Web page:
Gold Rush Indicates Hard Times for the Portuguese

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"A debt-strapped population sells off heirlooms to pay monthly bills."

Portugal's financial woes have triggered a gold rush of sorts, as the country's debt-strapped population sells off family valuables to pay their monthly bills.

"We buy used gold for cash," read posters plastered on street corners and shopping malls. The solicitations are also made in page-long newspaper advertisements and radio spots.

"The sector is witnessing a real boom," said Rui Pinhao, director of Valores, which catapulted to leader within the used gold market over the last two years with 150 franchises across the country.

"Last year, we have tripled out gold purchases and 2010 was our best year in two decades," he said.

The used gold market is among the few booming these days in Portugal, as the government enacts tough austerity measures to pare a soaring public debt and deficit.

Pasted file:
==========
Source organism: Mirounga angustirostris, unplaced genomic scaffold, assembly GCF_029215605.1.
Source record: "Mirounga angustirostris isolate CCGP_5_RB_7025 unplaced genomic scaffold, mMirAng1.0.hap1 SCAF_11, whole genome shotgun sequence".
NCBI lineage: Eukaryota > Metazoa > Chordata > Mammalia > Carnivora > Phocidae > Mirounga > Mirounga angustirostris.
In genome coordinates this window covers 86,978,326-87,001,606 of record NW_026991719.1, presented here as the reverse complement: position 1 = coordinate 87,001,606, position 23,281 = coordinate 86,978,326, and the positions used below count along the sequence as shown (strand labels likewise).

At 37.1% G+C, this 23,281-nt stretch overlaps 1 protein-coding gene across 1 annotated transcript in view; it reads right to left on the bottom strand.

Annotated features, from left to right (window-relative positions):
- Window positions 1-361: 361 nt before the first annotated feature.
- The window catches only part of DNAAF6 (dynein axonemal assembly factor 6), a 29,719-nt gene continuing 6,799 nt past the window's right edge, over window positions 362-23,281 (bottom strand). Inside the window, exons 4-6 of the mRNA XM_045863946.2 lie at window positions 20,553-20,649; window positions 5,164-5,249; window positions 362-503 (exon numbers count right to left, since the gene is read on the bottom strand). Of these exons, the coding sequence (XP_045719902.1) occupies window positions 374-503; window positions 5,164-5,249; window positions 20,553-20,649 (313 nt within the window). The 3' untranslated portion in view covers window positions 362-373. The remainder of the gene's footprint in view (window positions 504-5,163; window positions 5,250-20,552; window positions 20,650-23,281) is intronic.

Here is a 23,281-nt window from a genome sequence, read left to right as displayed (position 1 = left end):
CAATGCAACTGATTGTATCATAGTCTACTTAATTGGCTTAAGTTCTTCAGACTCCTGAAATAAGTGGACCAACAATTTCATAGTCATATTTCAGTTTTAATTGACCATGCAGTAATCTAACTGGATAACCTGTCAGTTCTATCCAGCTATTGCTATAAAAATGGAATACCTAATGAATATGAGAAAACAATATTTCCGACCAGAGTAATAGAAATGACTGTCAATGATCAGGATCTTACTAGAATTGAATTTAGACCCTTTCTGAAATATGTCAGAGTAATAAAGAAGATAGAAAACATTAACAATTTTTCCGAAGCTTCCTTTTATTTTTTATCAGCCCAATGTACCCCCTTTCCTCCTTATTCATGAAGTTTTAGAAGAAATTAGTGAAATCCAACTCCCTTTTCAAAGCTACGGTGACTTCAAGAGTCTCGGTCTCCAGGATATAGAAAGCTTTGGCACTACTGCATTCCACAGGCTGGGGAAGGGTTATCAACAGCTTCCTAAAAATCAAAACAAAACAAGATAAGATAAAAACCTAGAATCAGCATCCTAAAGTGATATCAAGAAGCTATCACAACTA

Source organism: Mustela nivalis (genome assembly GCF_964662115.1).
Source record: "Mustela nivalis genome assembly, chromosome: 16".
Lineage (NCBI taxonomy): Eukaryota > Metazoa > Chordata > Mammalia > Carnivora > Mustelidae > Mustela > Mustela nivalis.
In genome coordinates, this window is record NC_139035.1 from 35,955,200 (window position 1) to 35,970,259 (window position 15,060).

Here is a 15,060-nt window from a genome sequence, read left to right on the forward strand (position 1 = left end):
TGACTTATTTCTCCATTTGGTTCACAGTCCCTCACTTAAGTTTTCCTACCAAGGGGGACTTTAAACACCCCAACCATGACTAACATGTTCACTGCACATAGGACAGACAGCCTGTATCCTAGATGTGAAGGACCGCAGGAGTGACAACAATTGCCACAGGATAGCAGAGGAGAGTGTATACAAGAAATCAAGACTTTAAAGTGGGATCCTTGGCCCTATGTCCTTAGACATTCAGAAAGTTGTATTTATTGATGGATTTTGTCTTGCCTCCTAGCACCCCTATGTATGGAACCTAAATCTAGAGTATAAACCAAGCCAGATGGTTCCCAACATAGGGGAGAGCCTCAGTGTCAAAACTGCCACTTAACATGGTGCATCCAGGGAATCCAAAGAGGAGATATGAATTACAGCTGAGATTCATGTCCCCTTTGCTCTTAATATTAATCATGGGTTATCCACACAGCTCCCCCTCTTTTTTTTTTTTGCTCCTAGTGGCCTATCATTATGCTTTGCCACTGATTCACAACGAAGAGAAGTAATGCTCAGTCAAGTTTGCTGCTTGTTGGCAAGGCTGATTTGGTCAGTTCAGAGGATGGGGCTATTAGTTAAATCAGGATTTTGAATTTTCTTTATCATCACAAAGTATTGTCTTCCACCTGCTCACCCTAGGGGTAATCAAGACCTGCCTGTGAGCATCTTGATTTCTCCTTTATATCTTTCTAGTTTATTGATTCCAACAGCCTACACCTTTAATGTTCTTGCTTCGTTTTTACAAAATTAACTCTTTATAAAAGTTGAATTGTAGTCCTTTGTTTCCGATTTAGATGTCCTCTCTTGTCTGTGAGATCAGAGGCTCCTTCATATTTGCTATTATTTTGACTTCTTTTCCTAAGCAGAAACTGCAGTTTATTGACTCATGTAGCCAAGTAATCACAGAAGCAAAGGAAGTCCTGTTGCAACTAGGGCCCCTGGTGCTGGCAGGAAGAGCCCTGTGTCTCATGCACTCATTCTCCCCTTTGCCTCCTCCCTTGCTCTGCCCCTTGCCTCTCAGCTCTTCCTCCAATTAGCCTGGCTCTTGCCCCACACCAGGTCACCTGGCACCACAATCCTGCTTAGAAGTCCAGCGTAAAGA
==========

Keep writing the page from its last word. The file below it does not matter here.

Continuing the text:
Recently announced cuts in public sector pay have triggered a series of strikes, including one crippling rail services this week.

The market is also blossoming thanks to rising prices for gold over the last 10 years, Pinhao said, benefiting the Portuguese "who have always been very fond of gold jewelry."

Based on data offered by Valores and its top rival Ourinvest, buyers make a profit of between 1.5 to 2 euros ($2 to $2.7) per gram of gold, which is then melted into ingots and resold on the international markets.

Faced with an era of belt-tightening, "the Portuguese are not hesitating," Buyer Pinhao said.

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